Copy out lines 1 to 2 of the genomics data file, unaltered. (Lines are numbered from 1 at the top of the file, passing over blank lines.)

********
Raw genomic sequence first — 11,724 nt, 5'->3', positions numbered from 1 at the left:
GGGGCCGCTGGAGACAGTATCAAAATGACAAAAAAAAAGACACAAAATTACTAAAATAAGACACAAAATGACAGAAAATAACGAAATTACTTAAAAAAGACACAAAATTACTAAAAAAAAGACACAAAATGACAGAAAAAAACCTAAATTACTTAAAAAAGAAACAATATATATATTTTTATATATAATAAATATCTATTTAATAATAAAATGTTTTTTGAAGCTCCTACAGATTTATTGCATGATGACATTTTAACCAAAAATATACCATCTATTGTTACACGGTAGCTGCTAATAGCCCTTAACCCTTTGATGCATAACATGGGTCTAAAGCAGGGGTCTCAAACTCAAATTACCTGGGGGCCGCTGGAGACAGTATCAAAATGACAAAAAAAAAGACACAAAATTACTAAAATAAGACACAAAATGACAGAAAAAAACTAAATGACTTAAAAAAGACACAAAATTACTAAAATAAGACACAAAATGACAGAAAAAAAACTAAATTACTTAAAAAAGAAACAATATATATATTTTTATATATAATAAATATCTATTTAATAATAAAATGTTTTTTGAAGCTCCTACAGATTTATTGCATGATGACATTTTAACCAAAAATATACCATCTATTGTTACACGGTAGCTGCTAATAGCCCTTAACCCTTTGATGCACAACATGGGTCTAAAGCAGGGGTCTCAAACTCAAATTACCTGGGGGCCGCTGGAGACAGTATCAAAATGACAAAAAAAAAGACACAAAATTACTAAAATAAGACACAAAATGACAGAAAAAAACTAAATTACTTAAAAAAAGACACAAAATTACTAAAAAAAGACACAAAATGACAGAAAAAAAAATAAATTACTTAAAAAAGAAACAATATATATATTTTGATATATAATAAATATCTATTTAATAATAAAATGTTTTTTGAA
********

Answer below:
Raw genomic sequence first — 11,724 nt, 5'->3', positions numbered from 1 at the left:
GGGGCCGCTGGAGACAGTATCAAAATGACAAAAAAAAAGACACAAAATTACTAAAATAAGACACAAAATGACAGAAAATAACGAAATTACTTAAAAAAGACACAAAATTACTAAAAAAAAGACACAAAATGACAGAAAAAAACCTAAATTACTTAAAAAAGAAACAATATATATATTTTTATATATAATAAATATCTATTTAATAATAAAATGTTTTTTGAAGCTCCTACAGATTTATTGCATGATGACATTTTAACCAAAAATATACCATCTATTGTTACACGGTAGCTGCTAATAGCCCTTAACCCTTTGATGCATAACATGGGTCTAAAGCAGGGGTCTCAAACTCAAATTACCTGGGGGCCGCTGGAGACAGTATCAAAATGACAAAAAAAAAGACACAAAATTACTAAAATAAGACACAAAATGACAGAAAAAAACTAAATGACTTAAAAAAGACACAAAATTACTAAAATAAGACACAAAATGACAGAAAAAAAACTAAATTACTTAAAAAAGAAACAATATATATATTTTTATATATAATAAATATCTATTTAATAATAAAATGTTTTTTGAAGCTCCTACAGATTTATTGCATGATGACATTTTAACCAAAAATATACCATCTATTGTTACACGGTAGCTGCTAATAGCCCTTAACCCTTTGATGCACAACATGGGTCTAAAGCAGGGGTCTCAAACTCAAATTACCTGGGGGCCGCTGGAGACAGTATCAAAATGACAAAAAAAAAGACACAAAATTACTAAAATAAGACACAAAATGACAGAAAAAAACTAAATTACTTAAAAAAAGACACAAAATTACTAAAAAAAGACACAAAATGACAGAAAAAAAAATAAATTACTTAAAAAAGAAACAATATATATATTTTGATATATAATAAATATCTATTTAATAATAAAATGTTTTTTGAA